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Sexual abuse by Christian brothers, clergy, etc. in Canada

Abuse at the Mount Cashel
orphanage in Newfoundland

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Abuse at the Mount Cashel orphanage in Newfoundland:

The Christian Brothers of Ireland in Canada (CBIC) is a branch of a lay Roman Catholic order which was founded in Ireland. They are most commonly referred to simply as the "Christian Brothers." They have opened schools in many countries; one was the Mount Cashel orphanage in St. John's, Newfoundland, on the East coast of Canada.

For many years, the local priests and the rest of the Roman Catholic church clergy were highly respected by almost all Newfoundlanders. Their behavior was considered beyond criticism. The Provincial government and police adopted a hands-off policy towards religious matters. When allegations of physical and sexual abuse started to surface in the late 1980s, the government, police and church cooperated in an unsuccessful cover-up.

The conspiracy of silence could not hold indefinitely. In 1989-DEC:

 "...allegations of sexual and physical abuse were publicized in St. John's Sunday Express. Within six months, the last remaining resident was placed in alternative accomodation [sic] and Mount Cashel [was] closed down permanently." 1

More than 300 former pupils eventually alleged physical and sexual abuse at the orphanage. Gordon A. Winter headed the Winter Commission which was charged with investigating the accusations. They issued a Report of the Archdiocean Commission of Inquiry into Sexual Abuse of Children in 1990-JUN. In 1992, four men in the Roman Catholic lay order were charged with the sexual and physical abuse of boys at the orphanage during the 1970s. In 1996, six additional members of the order were charged with sexually and physically abusing 17 boys at the same orphanage between 1950 and 1964. 2 Nine lay brothers were eventually convicted:

"Archbishop Alphonsus Penney of Newfoundland resigned in 1990 after an internal investigative panel placed some of the blame for cover-ups of the abuse on him." 3

The courts ordered the order's assets sold in order to compensate their victims. In 2000-DEC, The Star Phoenix newspaper [Saskatoon, SK], reported that senior leaders of the Christian brothers in Rome transferred ownership of some of the teaching order's assets out of Canada in order to prevent millions of dollars from being liquidated and used to pay compensation to the victims. There are also allegations that the Catholic hierarchy in Vancouver tried to help the Christian Brothers shield additional assets in the form of two Vancouver schools: Vancouver College and St. Thomas More. "They were by far the largest asset held by the Brothers. They are estimated to be worth between $38 and $43 million dollars." 4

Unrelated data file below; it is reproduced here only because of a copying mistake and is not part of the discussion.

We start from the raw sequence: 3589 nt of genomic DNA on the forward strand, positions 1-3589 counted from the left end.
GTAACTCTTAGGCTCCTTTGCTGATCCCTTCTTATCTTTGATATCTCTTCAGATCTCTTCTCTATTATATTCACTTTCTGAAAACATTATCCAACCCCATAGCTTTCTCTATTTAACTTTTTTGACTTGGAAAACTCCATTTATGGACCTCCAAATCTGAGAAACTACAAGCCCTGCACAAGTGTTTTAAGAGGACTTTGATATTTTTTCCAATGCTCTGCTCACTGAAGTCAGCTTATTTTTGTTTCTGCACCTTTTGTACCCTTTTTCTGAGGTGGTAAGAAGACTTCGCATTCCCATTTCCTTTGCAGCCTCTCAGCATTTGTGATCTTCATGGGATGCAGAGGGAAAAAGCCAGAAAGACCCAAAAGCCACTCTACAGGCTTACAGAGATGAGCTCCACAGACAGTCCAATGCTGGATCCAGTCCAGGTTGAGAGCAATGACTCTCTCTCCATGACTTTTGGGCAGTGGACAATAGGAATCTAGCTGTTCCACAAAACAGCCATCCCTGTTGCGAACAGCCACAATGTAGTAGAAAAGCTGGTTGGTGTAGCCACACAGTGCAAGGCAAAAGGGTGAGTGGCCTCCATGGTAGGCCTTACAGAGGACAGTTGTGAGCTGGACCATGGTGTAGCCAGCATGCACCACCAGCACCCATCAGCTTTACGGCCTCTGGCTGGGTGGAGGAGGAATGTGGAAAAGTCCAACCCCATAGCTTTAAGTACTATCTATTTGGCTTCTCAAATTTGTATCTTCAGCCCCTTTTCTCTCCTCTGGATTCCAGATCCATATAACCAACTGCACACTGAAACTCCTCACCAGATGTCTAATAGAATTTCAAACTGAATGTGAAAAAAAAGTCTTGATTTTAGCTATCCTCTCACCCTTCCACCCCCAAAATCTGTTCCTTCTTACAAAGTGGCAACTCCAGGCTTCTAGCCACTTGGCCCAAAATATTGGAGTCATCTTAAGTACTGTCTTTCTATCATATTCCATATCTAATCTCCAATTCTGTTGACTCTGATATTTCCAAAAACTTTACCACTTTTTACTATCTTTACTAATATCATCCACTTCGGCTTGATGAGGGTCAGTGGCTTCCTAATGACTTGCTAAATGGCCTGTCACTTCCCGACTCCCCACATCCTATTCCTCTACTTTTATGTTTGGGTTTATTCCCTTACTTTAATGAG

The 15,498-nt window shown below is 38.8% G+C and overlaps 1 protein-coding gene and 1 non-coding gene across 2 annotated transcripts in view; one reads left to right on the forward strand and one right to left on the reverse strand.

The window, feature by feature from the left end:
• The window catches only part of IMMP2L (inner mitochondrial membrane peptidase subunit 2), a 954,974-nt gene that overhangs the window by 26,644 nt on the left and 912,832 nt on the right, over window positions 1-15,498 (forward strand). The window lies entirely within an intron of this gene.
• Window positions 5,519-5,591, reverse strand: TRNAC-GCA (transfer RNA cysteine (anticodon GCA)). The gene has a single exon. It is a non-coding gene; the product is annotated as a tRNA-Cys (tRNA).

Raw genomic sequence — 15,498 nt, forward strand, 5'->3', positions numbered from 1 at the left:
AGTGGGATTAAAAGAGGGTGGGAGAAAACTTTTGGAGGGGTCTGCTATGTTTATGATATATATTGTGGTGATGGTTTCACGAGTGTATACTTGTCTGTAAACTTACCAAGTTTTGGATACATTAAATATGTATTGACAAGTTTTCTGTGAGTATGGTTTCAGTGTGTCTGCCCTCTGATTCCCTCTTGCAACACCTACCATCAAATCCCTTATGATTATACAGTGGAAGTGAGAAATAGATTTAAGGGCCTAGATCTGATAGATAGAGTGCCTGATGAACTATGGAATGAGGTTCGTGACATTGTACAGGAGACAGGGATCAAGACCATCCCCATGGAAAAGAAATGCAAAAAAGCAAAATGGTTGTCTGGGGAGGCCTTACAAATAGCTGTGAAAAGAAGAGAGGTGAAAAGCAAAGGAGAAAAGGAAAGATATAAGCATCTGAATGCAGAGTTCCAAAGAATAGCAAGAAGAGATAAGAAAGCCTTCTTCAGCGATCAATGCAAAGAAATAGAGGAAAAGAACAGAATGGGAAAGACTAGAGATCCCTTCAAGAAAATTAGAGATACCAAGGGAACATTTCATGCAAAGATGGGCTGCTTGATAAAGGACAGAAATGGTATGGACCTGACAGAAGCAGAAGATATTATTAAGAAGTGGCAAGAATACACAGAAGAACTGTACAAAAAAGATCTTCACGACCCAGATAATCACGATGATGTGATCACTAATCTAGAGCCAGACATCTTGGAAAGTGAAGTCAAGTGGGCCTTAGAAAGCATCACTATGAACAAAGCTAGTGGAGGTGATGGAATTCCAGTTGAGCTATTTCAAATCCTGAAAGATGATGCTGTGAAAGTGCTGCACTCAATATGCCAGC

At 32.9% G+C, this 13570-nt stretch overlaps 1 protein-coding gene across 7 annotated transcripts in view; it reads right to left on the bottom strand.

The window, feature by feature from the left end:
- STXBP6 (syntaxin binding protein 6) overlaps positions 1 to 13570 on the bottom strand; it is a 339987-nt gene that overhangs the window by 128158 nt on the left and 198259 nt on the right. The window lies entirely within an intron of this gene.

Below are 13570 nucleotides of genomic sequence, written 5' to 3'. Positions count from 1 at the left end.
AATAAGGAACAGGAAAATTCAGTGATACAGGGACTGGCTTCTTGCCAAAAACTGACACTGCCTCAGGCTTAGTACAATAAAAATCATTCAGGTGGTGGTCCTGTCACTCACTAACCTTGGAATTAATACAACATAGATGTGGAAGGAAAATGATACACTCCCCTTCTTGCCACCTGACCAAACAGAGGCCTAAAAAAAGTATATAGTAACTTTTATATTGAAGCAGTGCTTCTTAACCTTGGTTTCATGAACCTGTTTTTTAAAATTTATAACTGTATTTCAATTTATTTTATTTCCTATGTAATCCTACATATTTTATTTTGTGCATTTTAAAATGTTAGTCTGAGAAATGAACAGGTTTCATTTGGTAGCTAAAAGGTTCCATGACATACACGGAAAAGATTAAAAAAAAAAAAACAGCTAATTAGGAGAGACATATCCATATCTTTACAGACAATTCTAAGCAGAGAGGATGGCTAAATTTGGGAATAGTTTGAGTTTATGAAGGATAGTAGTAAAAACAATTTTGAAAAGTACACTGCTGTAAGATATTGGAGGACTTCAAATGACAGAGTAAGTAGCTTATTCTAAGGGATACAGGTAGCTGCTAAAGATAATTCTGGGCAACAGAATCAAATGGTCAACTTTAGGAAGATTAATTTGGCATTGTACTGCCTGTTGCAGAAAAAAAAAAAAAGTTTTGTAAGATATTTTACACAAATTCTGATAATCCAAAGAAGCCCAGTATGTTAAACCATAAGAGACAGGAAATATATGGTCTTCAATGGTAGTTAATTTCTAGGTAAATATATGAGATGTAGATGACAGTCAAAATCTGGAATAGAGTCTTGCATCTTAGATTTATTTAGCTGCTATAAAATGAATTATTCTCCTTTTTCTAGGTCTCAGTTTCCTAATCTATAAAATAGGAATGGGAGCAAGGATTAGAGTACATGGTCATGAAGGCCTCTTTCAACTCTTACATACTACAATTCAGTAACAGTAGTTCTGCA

During 1996, the Province of Newfoundland has paid $11.25 million to settle about 40 Mount Cashel claims. Other victims of the Christian Brothers' abuse have initiated claims for additional compensation from the Province.

On 2002-JUL-27, the two Vancouver schools reached an out-of-court settlement to pay $19 million dollars to the liquidating company, Deloitte & Touche, which was appointed to wind up the assets of the Christian Brothers. Unfortunately, the Province of Newfoundland is "by far the largest single claimant on the Christian Brothers' estate." 4 The liquidator is also owed about $3 million. If both collect their claims in full, then less than $5 million will be left to compensate the victims. David Wingfield, spokesperson for the liquidator, wrote in a news release that settling on $19 million for an approximately $40 million dollar asset is reasonable. He said "Our job is to get money for claimants, not to run continuous litigation." He said that the church side effectively made liquidation "difficult." 4 Barry Stagg, a Newfoundland lawyer for a Mount Cashel victim, expressed the opinion that if Newfoundland attempts to recover money from the Christian Brothers estate, "there will be hell to pay in St. John's [Newfoundland]." 4

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References used:

The following information sources were used to prepare the first draft of this essay back in 2001. The hyperlinks are not necessarily still active today.

  1. "Canadian Orphanages and Maternity Homes," TRIAD Canada, at:
  2. Scott Simmie, "Victim abused by priest: 'Floodgates will open'," The Toronto Star, 2002-MAR-24, at:
  3. "Members of Canadian Order charged in orphanage abuse case," 1996-NOV-20, Catholic World News, at:
  4. "Sale of schools to help Mount Cashel victims: But creditors could claim most of the $19 million," Canadian Press. Published in the Toronto Star, 2002-JUL-26, Page A21.

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Copyright 2002 to 2010 by Ontario Consultants on Religious Tolerance
Originally written: 2002-MAR-26
Latest update: 2010-SEP-10
Author: B.A. Robinson

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